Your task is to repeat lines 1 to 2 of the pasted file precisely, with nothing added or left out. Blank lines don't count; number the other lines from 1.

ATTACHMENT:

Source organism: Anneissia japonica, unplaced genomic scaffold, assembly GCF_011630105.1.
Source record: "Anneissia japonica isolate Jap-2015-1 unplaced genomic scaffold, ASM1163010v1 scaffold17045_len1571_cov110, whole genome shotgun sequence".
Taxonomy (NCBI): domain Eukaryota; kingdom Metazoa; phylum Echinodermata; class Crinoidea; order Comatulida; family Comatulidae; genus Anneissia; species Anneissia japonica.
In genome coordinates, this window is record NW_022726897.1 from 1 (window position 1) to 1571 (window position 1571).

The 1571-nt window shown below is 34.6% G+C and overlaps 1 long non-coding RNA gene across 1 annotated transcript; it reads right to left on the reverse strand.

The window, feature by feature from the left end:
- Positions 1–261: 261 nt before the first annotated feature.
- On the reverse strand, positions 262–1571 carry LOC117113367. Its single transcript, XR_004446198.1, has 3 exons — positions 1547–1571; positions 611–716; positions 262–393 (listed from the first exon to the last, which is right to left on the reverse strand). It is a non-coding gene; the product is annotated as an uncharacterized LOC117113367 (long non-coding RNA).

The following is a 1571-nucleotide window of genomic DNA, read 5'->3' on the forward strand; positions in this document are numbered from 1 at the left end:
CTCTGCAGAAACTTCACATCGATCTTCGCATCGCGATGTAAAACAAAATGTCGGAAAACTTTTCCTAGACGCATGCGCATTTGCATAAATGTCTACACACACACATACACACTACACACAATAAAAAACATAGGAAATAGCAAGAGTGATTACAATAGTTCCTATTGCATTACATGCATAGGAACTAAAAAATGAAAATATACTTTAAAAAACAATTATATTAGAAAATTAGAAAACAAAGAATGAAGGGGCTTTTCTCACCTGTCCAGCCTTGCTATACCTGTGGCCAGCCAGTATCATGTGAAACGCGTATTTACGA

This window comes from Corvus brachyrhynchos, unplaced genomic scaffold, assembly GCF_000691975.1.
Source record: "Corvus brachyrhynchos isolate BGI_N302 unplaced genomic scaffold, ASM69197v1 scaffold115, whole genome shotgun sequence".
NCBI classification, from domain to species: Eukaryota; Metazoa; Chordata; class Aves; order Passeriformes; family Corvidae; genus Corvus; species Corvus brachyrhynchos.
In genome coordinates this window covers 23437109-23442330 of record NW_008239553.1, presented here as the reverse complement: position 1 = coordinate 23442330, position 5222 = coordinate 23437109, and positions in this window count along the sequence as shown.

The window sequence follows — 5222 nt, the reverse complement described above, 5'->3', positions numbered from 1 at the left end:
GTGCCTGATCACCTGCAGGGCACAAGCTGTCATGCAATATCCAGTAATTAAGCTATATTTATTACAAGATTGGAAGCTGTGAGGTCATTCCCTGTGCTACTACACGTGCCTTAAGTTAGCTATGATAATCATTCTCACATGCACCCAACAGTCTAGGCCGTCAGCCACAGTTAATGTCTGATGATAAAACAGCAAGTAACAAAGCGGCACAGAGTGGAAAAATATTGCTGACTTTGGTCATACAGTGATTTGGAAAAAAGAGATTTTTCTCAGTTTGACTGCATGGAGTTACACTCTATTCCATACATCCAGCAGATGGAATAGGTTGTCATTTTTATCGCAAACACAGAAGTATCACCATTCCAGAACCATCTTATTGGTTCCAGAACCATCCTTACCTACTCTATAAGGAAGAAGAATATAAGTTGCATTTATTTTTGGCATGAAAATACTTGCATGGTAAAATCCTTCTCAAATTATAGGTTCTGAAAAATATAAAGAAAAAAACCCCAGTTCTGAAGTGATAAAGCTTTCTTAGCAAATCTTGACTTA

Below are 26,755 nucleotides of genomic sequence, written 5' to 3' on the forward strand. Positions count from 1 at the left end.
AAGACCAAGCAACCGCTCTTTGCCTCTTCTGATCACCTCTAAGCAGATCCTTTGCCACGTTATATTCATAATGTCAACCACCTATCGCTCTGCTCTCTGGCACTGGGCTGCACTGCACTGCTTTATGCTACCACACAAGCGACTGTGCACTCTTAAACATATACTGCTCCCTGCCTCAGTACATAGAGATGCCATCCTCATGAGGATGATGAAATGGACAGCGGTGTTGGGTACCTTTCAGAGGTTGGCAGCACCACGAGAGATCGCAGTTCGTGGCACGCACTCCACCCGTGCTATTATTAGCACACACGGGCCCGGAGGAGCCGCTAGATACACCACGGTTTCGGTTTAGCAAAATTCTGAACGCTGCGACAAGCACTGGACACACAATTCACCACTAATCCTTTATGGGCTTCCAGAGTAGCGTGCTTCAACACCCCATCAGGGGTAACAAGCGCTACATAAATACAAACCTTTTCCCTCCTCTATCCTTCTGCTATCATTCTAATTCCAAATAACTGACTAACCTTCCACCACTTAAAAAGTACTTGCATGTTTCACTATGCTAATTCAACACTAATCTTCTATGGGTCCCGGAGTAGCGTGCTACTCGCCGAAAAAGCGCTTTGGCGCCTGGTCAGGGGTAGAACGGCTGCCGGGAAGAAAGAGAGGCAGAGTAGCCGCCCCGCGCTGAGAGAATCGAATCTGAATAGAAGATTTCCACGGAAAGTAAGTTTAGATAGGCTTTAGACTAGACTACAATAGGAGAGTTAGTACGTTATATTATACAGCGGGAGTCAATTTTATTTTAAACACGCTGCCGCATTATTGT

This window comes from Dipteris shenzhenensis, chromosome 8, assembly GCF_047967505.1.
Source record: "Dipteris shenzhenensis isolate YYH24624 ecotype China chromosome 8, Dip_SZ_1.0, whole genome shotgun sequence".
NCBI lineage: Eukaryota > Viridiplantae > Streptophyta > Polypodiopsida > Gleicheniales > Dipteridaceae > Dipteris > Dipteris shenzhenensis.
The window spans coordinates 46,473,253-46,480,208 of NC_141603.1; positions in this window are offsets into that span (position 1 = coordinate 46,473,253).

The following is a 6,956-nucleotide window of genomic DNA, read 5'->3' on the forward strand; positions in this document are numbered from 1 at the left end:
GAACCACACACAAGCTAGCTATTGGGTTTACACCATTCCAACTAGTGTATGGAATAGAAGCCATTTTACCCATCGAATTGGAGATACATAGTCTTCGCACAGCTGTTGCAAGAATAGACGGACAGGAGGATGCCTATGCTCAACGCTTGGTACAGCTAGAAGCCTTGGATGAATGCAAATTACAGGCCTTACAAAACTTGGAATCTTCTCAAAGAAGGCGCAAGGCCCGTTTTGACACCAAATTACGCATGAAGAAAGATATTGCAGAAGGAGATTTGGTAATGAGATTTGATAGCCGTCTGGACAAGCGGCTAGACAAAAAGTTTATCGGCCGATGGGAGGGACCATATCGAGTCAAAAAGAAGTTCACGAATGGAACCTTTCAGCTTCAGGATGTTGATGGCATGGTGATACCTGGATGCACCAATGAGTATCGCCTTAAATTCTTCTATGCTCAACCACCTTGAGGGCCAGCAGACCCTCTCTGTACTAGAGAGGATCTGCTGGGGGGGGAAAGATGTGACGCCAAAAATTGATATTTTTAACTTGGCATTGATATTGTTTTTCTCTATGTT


Source organism: Anneissia japonica, unplaced genomic scaffold, assembly GCF_011630105.1.
Source record: "Anneissia japonica isolate Jap-2015-1 unplaced genomic scaffold, ASM1163010v1 scaffold17045_len1571_cov110, whole genome shotgun sequence".